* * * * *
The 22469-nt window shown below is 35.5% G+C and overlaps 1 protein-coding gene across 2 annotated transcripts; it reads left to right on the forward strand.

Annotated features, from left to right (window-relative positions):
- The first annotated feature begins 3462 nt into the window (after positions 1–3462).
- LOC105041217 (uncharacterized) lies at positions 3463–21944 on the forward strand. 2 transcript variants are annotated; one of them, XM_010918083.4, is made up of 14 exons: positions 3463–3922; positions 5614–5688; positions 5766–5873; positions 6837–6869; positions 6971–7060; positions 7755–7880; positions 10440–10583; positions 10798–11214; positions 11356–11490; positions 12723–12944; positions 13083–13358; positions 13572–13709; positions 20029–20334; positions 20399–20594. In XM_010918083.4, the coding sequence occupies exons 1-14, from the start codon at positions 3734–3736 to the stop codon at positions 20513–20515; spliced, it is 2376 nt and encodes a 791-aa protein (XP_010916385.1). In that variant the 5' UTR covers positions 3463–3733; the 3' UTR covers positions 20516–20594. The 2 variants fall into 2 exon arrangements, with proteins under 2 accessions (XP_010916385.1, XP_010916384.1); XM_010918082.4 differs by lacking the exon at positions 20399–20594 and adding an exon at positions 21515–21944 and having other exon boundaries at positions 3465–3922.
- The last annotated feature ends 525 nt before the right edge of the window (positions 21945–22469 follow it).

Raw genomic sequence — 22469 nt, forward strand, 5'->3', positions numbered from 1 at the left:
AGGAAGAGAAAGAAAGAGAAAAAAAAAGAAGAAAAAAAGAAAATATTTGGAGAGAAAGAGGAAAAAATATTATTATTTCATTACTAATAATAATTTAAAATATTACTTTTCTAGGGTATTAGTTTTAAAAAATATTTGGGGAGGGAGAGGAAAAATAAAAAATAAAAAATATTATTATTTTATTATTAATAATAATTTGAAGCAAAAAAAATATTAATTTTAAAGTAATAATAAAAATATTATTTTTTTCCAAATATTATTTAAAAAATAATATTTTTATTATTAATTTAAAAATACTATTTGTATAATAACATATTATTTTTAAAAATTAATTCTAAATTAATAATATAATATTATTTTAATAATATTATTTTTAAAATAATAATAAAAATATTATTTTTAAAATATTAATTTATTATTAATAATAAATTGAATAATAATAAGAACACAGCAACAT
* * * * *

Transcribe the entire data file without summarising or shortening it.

The 22469-nt window shown below is 35.5% G+C and overlaps 1 protein-coding gene across 2 annotated transcripts; it reads left to right on the forward strand.

Annotated features, from left to right (window-relative positions):
- The first annotated feature begins 3462 nt into the window (after positions 1–3462).
- LOC105041217 (uncharacterized) lies at positions 3463–21944 on the forward strand. 2 transcript variants are annotated; one of them, XM_010918083.4, is made up of 14 exons: positions 3463–3922; positions 5614–5688; positions 5766–5873; positions 6837–6869; positions 6971–7060; positions 7755–7880; positions 10440–10583; positions 10798–11214; positions 11356–11490; positions 12723–12944; positions 13083–13358; positions 13572–13709; positions 20029–20334; positions 20399–20594. In XM_010918083.4, the coding sequence occupies exons 1-14, from the start codon at positions 3734–3736 to the stop codon at positions 20513–20515; spliced, it is 2376 nt and encodes a 791-aa protein (XP_010916385.1). In that variant the 5' UTR covers positions 3463–3733; the 3' UTR covers positions 20516–20594. The 2 variants fall into 2 exon arrangements, with proteins under 2 accessions (XP_010916385.1, XP_010916384.1); XM_010918082.4 differs by lacking the exon at positions 20399–20594 and adding an exon at positions 21515–21944 and having other exon boundaries at positions 3465–3922.
- The last annotated feature ends 525 nt before the right edge of the window (positions 21945–22469 follow it).

Raw genomic sequence — 22469 nt, forward strand, 5'->3', positions numbered from 1 at the left:
AGGAAGAGAAAGAAAGAGAAAAAAAAAGAAGAAAAAAAGAAAATATTTGGAGAGAAAGAGGAAAAAATATTATTATTTCATTACTAATAATAATTTAAAATATTACTTTTCTAGGGTATTAGTTTTAAAAAATATTTGGGGAGGGAGAGGAAAAATAAAAAATAAAAAATATTATTATTTTATTATTAATAATAATTTGAAGCAAAAAAAATATTAATTTTAAAGTAATAATAAAAATATTATTTTTTTCCAAATATTATTTAAAAAATAATATTTTTATTATTAATTTAAAAATACTATTTGTATAATAACATATTATTTTTAAAAATTAATTCTAAATTAATAATATAATATTATTTTAATAATATTATTTTTAAAATAATAATAAAAATATTATTTTTAAAATATTAATTTATTATTAATAATAAATTGAATAATAATAAGAACACAGCAACAT